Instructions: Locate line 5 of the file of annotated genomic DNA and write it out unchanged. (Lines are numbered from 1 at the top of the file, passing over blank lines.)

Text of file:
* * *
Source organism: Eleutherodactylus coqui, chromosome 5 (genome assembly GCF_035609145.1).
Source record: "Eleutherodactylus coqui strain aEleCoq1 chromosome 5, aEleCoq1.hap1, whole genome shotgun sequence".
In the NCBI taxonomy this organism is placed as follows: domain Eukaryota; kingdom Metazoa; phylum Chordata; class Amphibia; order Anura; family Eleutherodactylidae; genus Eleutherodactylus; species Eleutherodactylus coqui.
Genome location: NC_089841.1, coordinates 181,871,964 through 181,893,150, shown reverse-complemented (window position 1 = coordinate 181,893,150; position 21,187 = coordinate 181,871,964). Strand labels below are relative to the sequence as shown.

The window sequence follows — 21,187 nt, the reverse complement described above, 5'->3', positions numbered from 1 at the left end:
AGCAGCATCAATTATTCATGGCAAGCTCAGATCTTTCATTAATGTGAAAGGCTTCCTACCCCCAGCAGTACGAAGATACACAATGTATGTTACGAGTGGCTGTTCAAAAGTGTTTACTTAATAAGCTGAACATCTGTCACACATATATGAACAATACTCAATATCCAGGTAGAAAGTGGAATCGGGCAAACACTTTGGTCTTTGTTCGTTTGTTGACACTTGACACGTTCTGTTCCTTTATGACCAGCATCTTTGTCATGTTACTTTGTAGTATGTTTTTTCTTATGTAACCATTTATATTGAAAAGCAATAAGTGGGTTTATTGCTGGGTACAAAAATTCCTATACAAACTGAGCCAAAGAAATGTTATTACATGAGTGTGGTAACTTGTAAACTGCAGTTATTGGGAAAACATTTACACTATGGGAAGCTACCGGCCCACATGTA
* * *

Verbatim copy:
The window sequence follows — 21,187 nt, the reverse complement described above, 5'->3', positions numbered from 1 at the left end: